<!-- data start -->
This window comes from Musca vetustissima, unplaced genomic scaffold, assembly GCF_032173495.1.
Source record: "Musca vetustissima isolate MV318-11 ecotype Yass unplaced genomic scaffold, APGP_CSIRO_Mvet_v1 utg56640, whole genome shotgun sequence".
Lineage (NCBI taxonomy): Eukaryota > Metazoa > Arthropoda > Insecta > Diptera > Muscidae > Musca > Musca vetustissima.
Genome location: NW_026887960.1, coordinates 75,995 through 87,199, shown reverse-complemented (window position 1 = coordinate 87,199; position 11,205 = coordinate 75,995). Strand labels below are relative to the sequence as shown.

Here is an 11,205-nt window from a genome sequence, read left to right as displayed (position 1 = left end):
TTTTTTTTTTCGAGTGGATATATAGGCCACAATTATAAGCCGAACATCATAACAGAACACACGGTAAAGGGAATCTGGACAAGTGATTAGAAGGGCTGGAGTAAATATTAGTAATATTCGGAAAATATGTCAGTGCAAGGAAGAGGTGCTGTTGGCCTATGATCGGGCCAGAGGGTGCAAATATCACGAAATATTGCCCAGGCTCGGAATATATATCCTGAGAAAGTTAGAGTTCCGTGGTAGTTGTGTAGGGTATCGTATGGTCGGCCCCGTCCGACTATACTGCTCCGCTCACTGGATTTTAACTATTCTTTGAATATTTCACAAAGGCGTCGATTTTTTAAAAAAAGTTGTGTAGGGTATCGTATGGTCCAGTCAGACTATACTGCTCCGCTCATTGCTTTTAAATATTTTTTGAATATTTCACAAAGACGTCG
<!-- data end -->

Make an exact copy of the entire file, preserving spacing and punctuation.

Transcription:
This window comes from Musca vetustissima, unplaced genomic scaffold, assembly GCF_032173495.1.
Source record: "Musca vetustissima isolate MV318-11 ecotype Yass unplaced genomic scaffold, APGP_CSIRO_Mvet_v1 utg56640, whole genome shotgun sequence".
Lineage (NCBI taxonomy): Eukaryota > Metazoa > Arthropoda > Insecta > Diptera > Muscidae > Musca > Musca vetustissima.
Genome location: NW_026887960.1, coordinates 75,995 through 87,199, shown reverse-complemented (window position 1 = coordinate 87,199; position 11,205 = coordinate 75,995). Strand labels below are relative to the sequence as shown.

Here is an 11,205-nt window from a genome sequence, read left to right as displayed (position 1 = left end):
TTTTTTTTTTCGAGTGGATATATAGGCCACAATTATAAGCCGAACATCATAACAGAACACACGGTAAAGGGAATCTGGACAAGTGATTAGAAGGGCTGGAGTAAATATTAGTAATATTCGGAAAATATGTCAGTGCAAGGAAGAGGTGCTGTTGGCCTATGATCGGGCCAGAGGGTGCAAATATCACGAAATATTGCCCAGGCTCGGAATATATATCCTGAGAAAGTTAGAGTTCCGTGGTAGTTGTGTAGGGTATCGTATGGTCGGCCCCGTCCGACTATACTGCTCCGCTCACTGGATTTTAACTATTCTTTGAATATTTCACAAAGGCGTCGATTTTTTAAAAAAAGTTGTGTAGGGTATCGTATGGTCCAGTCAGACTATACTGCTCCGCTCATTGCTTTTAAATATTTTTTGAATATTTCACAAAGACGTCG